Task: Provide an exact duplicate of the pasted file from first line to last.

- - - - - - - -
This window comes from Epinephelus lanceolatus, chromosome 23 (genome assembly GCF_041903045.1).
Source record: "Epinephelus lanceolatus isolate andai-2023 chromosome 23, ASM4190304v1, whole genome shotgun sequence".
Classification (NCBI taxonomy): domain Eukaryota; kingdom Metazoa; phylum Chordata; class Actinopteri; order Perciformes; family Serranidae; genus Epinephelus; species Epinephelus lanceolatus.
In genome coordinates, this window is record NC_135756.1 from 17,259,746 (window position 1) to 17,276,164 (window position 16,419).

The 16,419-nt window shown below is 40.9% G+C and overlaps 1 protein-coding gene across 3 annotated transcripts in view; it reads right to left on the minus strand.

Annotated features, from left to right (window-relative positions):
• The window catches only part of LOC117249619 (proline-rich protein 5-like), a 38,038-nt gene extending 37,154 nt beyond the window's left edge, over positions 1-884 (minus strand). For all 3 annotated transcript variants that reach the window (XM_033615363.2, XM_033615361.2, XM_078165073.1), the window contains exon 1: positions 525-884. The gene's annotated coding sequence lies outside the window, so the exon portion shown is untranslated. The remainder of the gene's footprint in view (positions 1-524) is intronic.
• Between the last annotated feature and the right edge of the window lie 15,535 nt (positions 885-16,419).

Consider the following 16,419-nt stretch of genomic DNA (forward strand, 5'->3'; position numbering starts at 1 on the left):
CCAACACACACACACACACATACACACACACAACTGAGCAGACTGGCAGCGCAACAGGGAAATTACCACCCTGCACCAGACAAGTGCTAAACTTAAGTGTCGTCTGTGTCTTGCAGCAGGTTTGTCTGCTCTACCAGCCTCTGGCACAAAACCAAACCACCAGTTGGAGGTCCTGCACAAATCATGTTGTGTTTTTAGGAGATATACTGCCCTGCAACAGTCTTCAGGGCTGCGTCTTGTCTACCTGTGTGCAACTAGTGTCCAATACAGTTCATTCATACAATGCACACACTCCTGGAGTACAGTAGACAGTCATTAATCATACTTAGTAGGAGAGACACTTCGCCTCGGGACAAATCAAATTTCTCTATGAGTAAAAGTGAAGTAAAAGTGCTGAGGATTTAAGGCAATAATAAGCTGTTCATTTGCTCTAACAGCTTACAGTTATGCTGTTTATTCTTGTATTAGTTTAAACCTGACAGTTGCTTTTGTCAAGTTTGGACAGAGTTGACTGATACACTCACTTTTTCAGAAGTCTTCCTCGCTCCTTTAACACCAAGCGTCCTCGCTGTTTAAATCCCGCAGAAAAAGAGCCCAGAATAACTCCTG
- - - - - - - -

This window comes from Epinephelus lanceolatus, chromosome 23 (genome assembly GCF_041903045.1).
Source record: "Epinephelus lanceolatus isolate andai-2023 chromosome 23, ASM4190304v1, whole genome shotgun sequence".
Classification (NCBI taxonomy): domain Eukaryota; kingdom Metazoa; phylum Chordata; class Actinopteri; order Perciformes; family Serranidae; genus Epinephelus; species Epinephelus lanceolatus.
In genome coordinates, this window is record NC_135756.1 from 17,259,746 (window position 1) to 17,276,164 (window position 16,419).

The 16,419-nt window shown below is 40.9% G+C and overlaps 1 protein-coding gene across 3 annotated transcripts in view; it reads right to left on the minus strand.

Annotated features, from left to right (window-relative positions):
• The window catches only part of LOC117249619 (proline-rich protein 5-like), a 38,038-nt gene extending 37,154 nt beyond the window's left edge, over positions 1-884 (minus strand). For all 3 annotated transcript variants that reach the window (XM_033615363.2, XM_033615361.2, XM_078165073.1), the window contains exon 1: positions 525-884. The gene's annotated coding sequence lies outside the window, so the exon portion shown is untranslated. The remainder of the gene's footprint in view (positions 1-524) is intronic.
• Between the last annotated feature and the right edge of the window lie 15,535 nt (positions 885-16,419).

Consider the following 16,419-nt stretch of genomic DNA (forward strand, 5'->3'; position numbering starts at 1 on the left):
CCAACACACACACACACACATACACACACACAACTGAGCAGACTGGCAGCGCAACAGGGAAATTACCACCCTGCACCAGACAAGTGCTAAACTTAAGTGTCGTCTGTGTCTTGCAGCAGGTTTGTCTGCTCTACCAGCCTCTGGCACAAAACCAAACCACCAGTTGGAGGTCCTGCACAAATCATGTTGTGTTTTTAGGAGATATACTGCCCTGCAACAGTCTTCAGGGCTGCGTCTTGTCTACCTGTGTGCAACTAGTGTCCAATACAGTTCATTCATACAATGCACACACTCCTGGAGTACAGTAGACAGTCATTAATCATACTTAGTAGGAGAGACACTTCGCCTCGGGACAAATCAAATTTCTCTATGAGTAAAAGTGAAGTAAAAGTGCTGAGGATTTAAGGCAATAATAAGCTGTTCATTTGCTCTAACAGCTTACAGTTATGCTGTTTATTCTTGTATTAGTTTAAACCTGACAGTTGCTTTTGTCAAGTTTGGACAGAGTTGACTGATACACTCACTTTTTCAGAAGTCTTCCTCGCTCCTTTAACACCAAGCGTCCTCGCTGTTTAAATCCCGCAGAAAAAGAGCCCAGAATAACTCCTG